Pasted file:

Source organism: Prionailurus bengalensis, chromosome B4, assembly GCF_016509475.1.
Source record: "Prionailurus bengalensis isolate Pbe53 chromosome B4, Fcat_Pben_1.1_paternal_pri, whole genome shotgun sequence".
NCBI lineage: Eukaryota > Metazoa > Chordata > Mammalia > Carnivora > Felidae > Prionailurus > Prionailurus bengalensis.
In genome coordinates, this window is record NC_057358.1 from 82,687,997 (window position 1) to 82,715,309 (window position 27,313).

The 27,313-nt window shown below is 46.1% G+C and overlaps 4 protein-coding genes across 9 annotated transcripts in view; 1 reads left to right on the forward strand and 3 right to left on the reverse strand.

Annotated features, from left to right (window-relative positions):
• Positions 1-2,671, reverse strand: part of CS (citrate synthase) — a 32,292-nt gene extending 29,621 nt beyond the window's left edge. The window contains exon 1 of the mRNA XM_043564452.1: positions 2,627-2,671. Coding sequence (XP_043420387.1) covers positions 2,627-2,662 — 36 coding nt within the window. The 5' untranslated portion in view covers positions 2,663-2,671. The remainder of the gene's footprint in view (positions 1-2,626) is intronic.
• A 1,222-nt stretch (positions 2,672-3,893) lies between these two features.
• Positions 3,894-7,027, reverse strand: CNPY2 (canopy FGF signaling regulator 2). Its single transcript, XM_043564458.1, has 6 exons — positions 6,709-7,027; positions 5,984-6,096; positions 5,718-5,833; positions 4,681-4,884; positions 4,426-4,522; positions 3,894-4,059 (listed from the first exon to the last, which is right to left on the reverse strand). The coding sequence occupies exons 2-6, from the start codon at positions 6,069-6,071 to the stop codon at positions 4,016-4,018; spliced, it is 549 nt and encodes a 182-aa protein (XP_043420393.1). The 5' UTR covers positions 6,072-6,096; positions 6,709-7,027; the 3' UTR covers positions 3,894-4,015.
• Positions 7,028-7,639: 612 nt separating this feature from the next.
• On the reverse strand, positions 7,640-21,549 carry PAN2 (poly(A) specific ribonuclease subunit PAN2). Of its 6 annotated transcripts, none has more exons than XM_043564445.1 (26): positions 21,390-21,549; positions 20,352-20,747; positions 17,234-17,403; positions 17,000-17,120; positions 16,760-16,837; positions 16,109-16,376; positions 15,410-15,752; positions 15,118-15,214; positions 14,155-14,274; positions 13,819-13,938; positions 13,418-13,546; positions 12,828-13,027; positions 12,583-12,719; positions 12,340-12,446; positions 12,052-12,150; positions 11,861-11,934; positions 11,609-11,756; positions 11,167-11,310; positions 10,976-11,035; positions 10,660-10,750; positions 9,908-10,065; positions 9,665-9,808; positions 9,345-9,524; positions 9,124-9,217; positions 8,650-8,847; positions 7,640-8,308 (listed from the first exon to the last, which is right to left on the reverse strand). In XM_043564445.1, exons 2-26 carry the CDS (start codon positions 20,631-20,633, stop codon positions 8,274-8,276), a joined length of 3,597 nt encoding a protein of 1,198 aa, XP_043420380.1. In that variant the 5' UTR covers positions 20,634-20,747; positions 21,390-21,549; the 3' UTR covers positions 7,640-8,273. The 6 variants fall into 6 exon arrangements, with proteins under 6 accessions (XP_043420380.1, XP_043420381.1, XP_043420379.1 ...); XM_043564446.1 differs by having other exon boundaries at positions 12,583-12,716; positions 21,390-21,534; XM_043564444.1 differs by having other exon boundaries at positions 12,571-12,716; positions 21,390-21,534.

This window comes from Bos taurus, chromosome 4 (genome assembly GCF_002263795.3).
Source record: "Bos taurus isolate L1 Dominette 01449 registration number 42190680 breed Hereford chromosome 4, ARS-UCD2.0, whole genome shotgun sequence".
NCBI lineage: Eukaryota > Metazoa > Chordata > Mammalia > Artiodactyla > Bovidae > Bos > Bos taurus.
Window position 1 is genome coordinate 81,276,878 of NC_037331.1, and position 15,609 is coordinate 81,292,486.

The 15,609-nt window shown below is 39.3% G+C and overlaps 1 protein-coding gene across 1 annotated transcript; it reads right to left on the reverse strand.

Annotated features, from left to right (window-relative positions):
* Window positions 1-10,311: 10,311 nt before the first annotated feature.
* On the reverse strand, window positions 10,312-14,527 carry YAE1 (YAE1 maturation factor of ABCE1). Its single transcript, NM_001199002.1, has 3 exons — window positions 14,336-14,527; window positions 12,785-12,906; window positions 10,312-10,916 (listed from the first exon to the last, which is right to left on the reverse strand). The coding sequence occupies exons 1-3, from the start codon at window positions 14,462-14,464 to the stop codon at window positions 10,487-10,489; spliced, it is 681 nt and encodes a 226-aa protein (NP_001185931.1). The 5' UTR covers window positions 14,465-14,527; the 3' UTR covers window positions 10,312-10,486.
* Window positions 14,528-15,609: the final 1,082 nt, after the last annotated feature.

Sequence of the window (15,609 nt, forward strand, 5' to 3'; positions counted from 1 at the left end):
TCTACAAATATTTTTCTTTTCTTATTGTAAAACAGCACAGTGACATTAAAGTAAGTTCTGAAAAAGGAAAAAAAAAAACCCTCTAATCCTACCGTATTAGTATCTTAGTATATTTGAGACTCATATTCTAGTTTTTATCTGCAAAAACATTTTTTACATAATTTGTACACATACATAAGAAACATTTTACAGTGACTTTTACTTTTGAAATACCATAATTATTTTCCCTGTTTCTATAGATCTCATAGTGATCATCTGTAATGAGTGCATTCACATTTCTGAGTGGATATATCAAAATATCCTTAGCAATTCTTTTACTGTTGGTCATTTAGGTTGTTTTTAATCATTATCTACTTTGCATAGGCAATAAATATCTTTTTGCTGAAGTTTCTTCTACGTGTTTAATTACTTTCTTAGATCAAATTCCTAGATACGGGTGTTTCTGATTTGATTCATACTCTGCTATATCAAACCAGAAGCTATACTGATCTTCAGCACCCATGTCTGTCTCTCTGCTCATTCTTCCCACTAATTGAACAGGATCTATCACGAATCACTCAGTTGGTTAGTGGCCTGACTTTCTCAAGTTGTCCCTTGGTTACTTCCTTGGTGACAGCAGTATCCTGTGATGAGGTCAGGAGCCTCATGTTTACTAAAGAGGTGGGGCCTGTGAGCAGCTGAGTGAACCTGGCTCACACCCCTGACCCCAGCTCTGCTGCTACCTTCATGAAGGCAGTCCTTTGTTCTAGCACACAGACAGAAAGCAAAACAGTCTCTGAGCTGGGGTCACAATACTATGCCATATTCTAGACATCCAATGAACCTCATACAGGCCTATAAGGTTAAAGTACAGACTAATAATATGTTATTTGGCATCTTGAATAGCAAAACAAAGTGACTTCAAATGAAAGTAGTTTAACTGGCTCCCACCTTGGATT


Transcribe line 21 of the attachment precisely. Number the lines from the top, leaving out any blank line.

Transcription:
Sequence of the window (15,609 nt, forward strand, 5' to 3'; positions counted from 1 at the left end):